Similarly, some comments opposed elimination of the provision of medical identification bracelets pursuant to the proposed rule. A comment opined that no longer providing such items would reduce a veteran's quality of life and may result in those who need monitoring or who have communication limitations being unable to convey medical issues. This inability to communicate medical information can affect an individual's peace of mind and emotional and mental functioning. Additionally, in response to the SNPRM, another comment expressed high concern about the elimination of medical identification bracelets, as veterans have been provided these bracelets for years, and these bracelets help veterans receive better care and better outcomes in emergencies when a veteran may not be able to communicate about conditions, allergies, etc. This comment also noted that in a survey of VA clinicians, 97 percent of them believed VA should continue to provide medical identification bracelets to veterans.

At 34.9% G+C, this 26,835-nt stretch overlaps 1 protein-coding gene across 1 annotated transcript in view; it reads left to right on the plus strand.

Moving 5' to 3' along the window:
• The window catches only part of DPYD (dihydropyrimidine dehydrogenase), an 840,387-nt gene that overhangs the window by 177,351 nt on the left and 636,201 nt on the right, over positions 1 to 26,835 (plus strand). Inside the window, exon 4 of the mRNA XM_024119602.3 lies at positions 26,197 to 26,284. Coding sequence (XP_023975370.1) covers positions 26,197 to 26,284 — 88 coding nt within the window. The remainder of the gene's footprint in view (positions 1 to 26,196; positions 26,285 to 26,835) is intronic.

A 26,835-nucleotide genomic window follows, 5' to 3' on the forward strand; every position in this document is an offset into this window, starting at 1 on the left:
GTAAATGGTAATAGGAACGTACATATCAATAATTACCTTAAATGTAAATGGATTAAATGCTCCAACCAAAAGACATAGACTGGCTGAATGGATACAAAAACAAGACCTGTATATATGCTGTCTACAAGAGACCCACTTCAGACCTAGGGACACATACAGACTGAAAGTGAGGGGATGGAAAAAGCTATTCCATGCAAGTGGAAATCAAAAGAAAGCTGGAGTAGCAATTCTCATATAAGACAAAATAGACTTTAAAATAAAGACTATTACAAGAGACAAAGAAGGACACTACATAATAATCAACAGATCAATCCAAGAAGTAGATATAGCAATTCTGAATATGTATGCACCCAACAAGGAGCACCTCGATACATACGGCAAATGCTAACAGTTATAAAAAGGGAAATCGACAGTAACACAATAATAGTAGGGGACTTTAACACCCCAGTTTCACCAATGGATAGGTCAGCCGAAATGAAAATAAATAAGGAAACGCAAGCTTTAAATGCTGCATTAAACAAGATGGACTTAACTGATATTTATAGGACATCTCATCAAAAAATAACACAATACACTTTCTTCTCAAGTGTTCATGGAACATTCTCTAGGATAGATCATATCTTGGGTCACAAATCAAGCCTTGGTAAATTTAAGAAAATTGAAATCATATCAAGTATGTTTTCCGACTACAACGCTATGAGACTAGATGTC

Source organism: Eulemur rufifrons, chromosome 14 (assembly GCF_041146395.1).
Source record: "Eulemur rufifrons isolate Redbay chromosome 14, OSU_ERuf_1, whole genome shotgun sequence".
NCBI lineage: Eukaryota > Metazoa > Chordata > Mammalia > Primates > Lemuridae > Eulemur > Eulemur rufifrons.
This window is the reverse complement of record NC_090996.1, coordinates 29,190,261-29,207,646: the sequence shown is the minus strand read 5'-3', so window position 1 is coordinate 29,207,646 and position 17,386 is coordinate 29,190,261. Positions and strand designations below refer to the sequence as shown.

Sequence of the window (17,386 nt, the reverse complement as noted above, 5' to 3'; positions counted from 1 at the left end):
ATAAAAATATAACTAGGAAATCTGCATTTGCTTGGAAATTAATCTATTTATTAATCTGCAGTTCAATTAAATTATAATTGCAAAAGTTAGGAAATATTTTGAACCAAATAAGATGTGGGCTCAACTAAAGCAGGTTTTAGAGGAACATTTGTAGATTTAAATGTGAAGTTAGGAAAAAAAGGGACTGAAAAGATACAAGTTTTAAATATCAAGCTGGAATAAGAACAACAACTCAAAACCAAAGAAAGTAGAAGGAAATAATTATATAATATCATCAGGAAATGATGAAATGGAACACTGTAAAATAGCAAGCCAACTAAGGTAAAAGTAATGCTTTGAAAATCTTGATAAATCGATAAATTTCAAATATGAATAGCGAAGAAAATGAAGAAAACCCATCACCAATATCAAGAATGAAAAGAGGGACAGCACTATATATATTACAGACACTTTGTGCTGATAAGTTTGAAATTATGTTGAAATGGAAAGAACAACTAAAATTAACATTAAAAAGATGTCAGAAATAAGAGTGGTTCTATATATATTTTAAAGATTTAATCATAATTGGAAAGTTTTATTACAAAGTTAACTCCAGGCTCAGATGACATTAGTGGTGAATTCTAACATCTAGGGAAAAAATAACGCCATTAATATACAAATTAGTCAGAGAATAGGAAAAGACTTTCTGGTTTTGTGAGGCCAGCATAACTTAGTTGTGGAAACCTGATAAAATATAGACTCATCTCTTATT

We agree with the comments that medical alert devices as well as medical identification bracelets can be an important component of ensuring prompt medical response to emergency situations a veteran may encounter outside a hospital or clinic environment. However, when such devices and bracelets are purely communication devices that do not actively or directly treat or rehabilitate a veteran's health condition or limitation, they do not meet the direct and active component standard as described in the proposed rule. Medical identification bracelets particularly are entirely passive and do not actively communicate any information about a veteran, but merely provide a source of information about the existence of a condition of a veteran. Although many of the comments identified general benefits of providing medical alert devices and identification bracelets, such comments also failed to provide examples of how these devices would meet the direct and active component standard, and one comment averred that these devices do not contribute directly to an individual's treatment or rehabilitation. However, there were also some comments that did provide examples of benefits in providing these devices that may, in fact, rise to the level of meeting the direct and active component test. For example, some comments noted that some individuals need to be safe in their homes due to medical conditions, it may be possible for a clinician to determine that a medical alert device is the appropriate item to directly and actively contribute to the treatment of that medical condition. Therefore, in response to comments, we now revise the definition of the term home medical equipment in § 17.3210 as proposed to remove the restriction on medical alert devices, and we further delete the proposed definition of medical alert device as it will no longer be needed. This revision will allow the prescribing clinician to assess a medical alert device under the same direct and active component standard as all other prosthetic and rehabilitative items and services. We note that this change will permit a clinician to assess clinical needs on a case by case basis as with all other types of home medical equipment as provided in the definition under § 17.3210 as Start Printed Page 84247revised in this final rule, this change does not ensure that medical alert devices will be prescribed merely if they are requested or thought needed by a veteran. This change also does not reverse VA's rationale as stated in the proposed and supplemental proposed rules for not prescribing or approving the furnishing of these items in any case in which they serve merely in a monitoring or preventive function, as opposed to actively and directly contributing to treatment. When such devices and bracelets are purely communication devices that do not actively or directly treat or rehabilitate a veteran's health condition or limitation, they would not meet the direct and active component standard established in this rule and therefore would not be provided.